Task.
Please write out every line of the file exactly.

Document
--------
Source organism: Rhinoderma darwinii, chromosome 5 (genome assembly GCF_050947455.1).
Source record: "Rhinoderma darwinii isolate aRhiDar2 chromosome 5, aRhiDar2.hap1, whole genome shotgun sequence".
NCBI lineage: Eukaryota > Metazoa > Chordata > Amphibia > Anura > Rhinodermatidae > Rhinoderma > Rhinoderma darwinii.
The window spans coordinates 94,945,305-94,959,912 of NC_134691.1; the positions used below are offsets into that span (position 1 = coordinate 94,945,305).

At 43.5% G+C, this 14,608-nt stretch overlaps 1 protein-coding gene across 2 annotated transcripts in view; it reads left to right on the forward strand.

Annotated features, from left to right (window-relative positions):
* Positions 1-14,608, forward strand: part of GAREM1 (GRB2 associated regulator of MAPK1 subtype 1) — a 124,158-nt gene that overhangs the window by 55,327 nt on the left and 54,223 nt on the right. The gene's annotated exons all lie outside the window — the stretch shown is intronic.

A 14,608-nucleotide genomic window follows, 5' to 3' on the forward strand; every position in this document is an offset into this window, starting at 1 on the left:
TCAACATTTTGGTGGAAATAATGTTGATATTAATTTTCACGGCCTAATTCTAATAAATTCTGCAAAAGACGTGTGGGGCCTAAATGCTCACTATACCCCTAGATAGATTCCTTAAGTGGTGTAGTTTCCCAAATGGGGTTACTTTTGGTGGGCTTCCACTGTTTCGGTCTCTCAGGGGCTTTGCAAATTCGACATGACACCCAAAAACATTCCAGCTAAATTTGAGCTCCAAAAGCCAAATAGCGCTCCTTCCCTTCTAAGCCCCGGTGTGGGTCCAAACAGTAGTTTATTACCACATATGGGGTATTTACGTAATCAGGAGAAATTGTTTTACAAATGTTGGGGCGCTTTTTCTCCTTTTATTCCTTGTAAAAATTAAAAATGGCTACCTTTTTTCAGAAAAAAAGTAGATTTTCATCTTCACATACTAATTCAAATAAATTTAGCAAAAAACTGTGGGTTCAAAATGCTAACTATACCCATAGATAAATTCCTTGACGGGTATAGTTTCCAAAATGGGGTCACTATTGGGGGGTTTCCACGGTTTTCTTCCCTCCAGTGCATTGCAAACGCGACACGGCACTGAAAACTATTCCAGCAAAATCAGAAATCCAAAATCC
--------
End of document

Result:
Source organism: Rhinoderma darwinii, chromosome 5 (genome assembly GCF_050947455.1).
Source record: "Rhinoderma darwinii isolate aRhiDar2 chromosome 5, aRhiDar2.hap1, whole genome shotgun sequence".
NCBI lineage: Eukaryota > Metazoa > Chordata > Amphibia > Anura > Rhinodermatidae > Rhinoderma > Rhinoderma darwinii.
The window spans coordinates 94,945,305-94,959,912 of NC_134691.1; the positions used below are offsets into that span (position 1 = coordinate 94,945,305).

At 43.5% G+C, this 14,608-nt stretch overlaps 1 protein-coding gene across 2 annotated transcripts in view; it reads left to right on the forward strand.

Annotated features, from left to right (window-relative positions):
* Positions 1-14,608, forward strand: part of GAREM1 (GRB2 associated regulator of MAPK1 subtype 1) — a 124,158-nt gene that overhangs the window by 55,327 nt on the left and 54,223 nt on the right. The gene's annotated exons all lie outside the window — the stretch shown is intronic.

A 14,608-nucleotide genomic window follows, 5' to 3' on the forward strand; every position in this document is an offset into this window, starting at 1 on the left:
TCAACATTTTGGTGGAAATAATGTTGATATTAATTTTCACGGCCTAATTCTAATAAATTCTGCAAAAGACGTGTGGGGCCTAAATGCTCACTATACCCCTAGATAGATTCCTTAAGTGGTGTAGTTTCCCAAATGGGGTTACTTTTGGTGGGCTTCCACTGTTTCGGTCTCTCAGGGGCTTTGCAAATTCGACATGACACCCAAAAACATTCCAGCTAAATTTGAGCTCCAAAAGCCAAATAGCGCTCCTTCCCTTCTAAGCCCCGGTGTGGGTCCAAACAGTAGTTTATTACCACATATGGGGTATTTACGTAATCAGGAGAAATTGTTTTACAAATGTTGGGGCGCTTTTTCTCCTTTTATTCCTTGTAAAAATTAAAAATGGCTACCTTTTTTCAGAAAAAAAGTAGATTTTCATCTTCACATACTAATTCAAATAAATTTAGCAAAAAACTGTGGGTTCAAAATGCTAACTATACCCATAGATAAATTCCTTGACGGGTATAGTTTCCAAAATGGGGTCACTATTGGGGGGTTTCCACGGTTTTCTTCCCTCCAGTGCATTGCAAACGCGACACGGCACTGAAAACTATTCCAGCAAAATCAGAAATCCAAAATCC